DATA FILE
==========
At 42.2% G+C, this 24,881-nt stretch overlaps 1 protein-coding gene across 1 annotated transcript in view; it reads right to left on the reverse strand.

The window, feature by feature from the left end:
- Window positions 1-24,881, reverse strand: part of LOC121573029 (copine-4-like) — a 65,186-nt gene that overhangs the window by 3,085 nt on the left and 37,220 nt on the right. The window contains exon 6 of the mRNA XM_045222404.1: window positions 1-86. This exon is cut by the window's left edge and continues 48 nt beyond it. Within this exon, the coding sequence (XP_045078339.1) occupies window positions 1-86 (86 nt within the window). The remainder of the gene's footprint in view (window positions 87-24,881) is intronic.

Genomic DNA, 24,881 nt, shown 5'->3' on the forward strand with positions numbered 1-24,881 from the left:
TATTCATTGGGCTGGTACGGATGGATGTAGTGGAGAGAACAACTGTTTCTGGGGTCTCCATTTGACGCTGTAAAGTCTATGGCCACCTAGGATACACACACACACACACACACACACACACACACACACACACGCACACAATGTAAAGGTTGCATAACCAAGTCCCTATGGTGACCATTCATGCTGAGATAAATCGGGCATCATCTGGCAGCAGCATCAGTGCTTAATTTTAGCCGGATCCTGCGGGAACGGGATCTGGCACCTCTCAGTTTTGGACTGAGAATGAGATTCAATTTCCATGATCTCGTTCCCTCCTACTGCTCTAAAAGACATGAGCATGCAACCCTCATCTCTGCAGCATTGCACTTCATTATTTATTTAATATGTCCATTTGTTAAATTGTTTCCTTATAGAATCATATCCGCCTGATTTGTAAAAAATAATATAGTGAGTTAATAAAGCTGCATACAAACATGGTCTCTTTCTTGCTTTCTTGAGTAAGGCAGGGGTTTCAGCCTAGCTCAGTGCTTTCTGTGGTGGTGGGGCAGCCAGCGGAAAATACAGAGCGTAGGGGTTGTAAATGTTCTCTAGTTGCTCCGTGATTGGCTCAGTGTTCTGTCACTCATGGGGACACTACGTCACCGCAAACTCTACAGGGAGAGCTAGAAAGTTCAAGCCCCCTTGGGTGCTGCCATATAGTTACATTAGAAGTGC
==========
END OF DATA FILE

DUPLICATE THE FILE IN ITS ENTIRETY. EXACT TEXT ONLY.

At 42.2% G+C, this 24,881-nt stretch overlaps 1 protein-coding gene across 1 annotated transcript in view; it reads right to left on the reverse strand.

The window, feature by feature from the left end:
- Window positions 1-24,881, reverse strand: part of LOC121573029 (copine-4-like) — a 65,186-nt gene that overhangs the window by 3,085 nt on the left and 37,220 nt on the right. The window contains exon 6 of the mRNA XM_045222404.1: window positions 1-86. This exon is cut by the window's left edge and continues 48 nt beyond it. Within this exon, the coding sequence (XP_045078339.1) occupies window positions 1-86 (86 nt within the window). The remainder of the gene's footprint in view (window positions 87-24,881) is intronic.

Genomic DNA, 24,881 nt, shown 5'->3' on the forward strand with positions numbered 1-24,881 from the left:
TATTCATTGGGCTGGTACGGATGGATGTAGTGGAGAGAACAACTGTTTCTGGGGTCTCCATTTGACGCTGTAAAGTCTATGGCCACCTAGGATACACACACACACACACACACACACACACACACACACACACGCACACAATGTAAAGGTTGCATAACCAAGTCCCTATGGTGACCATTCATGCTGAGATAAATCGGGCATCATCTGGCAGCAGCATCAGTGCTTAATTTTAGCCGGATCCTGCGGGAACGGGATCTGGCACCTCTCAGTTTTGGACTGAGAATGAGATTCAATTTCCATGATCTCGTTCCCTCCTACTGCTCTAAAAGACATGAGCATGCAACCCTCATCTCTGCAGCATTGCACTTCATTATTTATTTAATATGTCCATTTGTTAAATTGTTTCCTTATAGAATCATATCCGCCTGATTTGTAAAAAATAATATAGTGAGTTAATAAAGCTGCATACAAACATGGTCTCTTTCTTGCTTTCTTGAGTAAGGCAGGGGTTTCAGCCTAGCTCAGTGCTTTCTGTGGTGGTGGGGCAGCCAGCGGAAAATACAGAGCGTAGGGGTTGTAAATGTTCTCTAGTTGCTCCGTGATTGGCTCAGTGTTCTGTCACTCATGGGGACACTACGTCACCGCAAACTCTACAGGGAGAGCTAGAAAGTTCAAGCCCCCTTGGGTGCTGCCATATAGTTACATTAGAAGTGC